Twitter bot creation involves some coding, but doesn’t need it to function, however, Darius Kazemi in the article “How to Make a Twitter bot” states that “if you want to make a creative, interesting bot, you need to understand computer programming.” But his sight includes links about how to do the basic coding needed to create a functioning twitter bot.

The four basic rules Kazemi lists in Basic Twitter bot etiquette is:
1) Don’t mention people who haven’t opted in (@)
2) Don’t follow Twitter users who haven’t opted in
3) Don’t use a pre-existing hashtag (#)
4) Don’t go over your rate limits

As long as you stick to the steps to avoid your twitter bot auto following a bunch of people at once, or when people use particular keywords involved in hashtags. But once the steps are taken and your twitter bot is created, you should have a properly functioning application that will systematically post for you!

 

Strange Attractors (Day 15)

The comic book, Strange Attractors, by Charles Soule and Greg Scott, is based on the idea that miniscule, manipulated events could influence a mass change in society. And let me tell you: it. Was. Awesome.

With beautifully drawn comics and a fast paced plotline that felt like you were watching a movie, or in an alternate reality Sherlock episode, instead of reading. The setting is placed in New York City because, just like a computer, its complex interlocking system where every small detail is dependent on each other. It was the perfect place to base the comic book’s cause-and-effect plot on. Throughout the story, our protagonist Heller Wilson is continuously made aware by Professor Spencer Brown of how one seemingly unimportant action can set off a chain reaction that can lead to a huge negative, positive, or stabilizing effect. And the effects of many of the seemingly unimportant actions can alter the whole city. With his new information, Heller has to save the city from destroying itself.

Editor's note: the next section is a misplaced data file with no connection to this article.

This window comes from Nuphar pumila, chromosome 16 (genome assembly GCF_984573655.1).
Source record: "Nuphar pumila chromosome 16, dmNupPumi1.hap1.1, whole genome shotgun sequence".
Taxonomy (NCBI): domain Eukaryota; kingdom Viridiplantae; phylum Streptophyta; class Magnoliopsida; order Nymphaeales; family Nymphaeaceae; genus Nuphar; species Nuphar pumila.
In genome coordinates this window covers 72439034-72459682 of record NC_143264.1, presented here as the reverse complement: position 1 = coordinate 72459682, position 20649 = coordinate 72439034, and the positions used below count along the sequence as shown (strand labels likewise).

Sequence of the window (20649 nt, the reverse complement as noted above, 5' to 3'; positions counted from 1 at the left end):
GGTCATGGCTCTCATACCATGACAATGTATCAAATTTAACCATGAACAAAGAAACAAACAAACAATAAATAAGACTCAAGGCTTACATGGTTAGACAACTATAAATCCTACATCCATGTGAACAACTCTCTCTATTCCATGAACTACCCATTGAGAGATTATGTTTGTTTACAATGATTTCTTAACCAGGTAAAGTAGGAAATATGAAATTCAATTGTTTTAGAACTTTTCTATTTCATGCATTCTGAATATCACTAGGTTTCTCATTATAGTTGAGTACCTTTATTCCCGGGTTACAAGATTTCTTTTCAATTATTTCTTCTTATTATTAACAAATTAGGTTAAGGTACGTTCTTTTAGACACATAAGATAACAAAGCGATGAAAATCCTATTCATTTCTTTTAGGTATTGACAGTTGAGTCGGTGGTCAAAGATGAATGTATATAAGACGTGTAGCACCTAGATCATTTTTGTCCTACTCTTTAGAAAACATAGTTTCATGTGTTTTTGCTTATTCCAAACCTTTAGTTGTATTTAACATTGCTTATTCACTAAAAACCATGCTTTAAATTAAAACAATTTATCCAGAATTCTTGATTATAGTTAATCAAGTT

The story has a really cool butterfly-effect vibe to it that is made mathematical by the use of data. In the story, Heller is able to create a database for Spencer to use, combining local news and statistics to predict new trends in upcoming possible events in the city. From there it is turned into a model, with the color blue being stabilized and red being chaos. With each counteracted chaos data, the city becomes more stabilized. The trick, though, is that each counteractment has to be precise and perfectly timed, just as the trend predicts it.

The city is like a giant machine, and the system Heller and Spencer invented is the network that runs it.

“Computer Programming as a Literacy” & “The Relevance of Algorithms” (Day 14)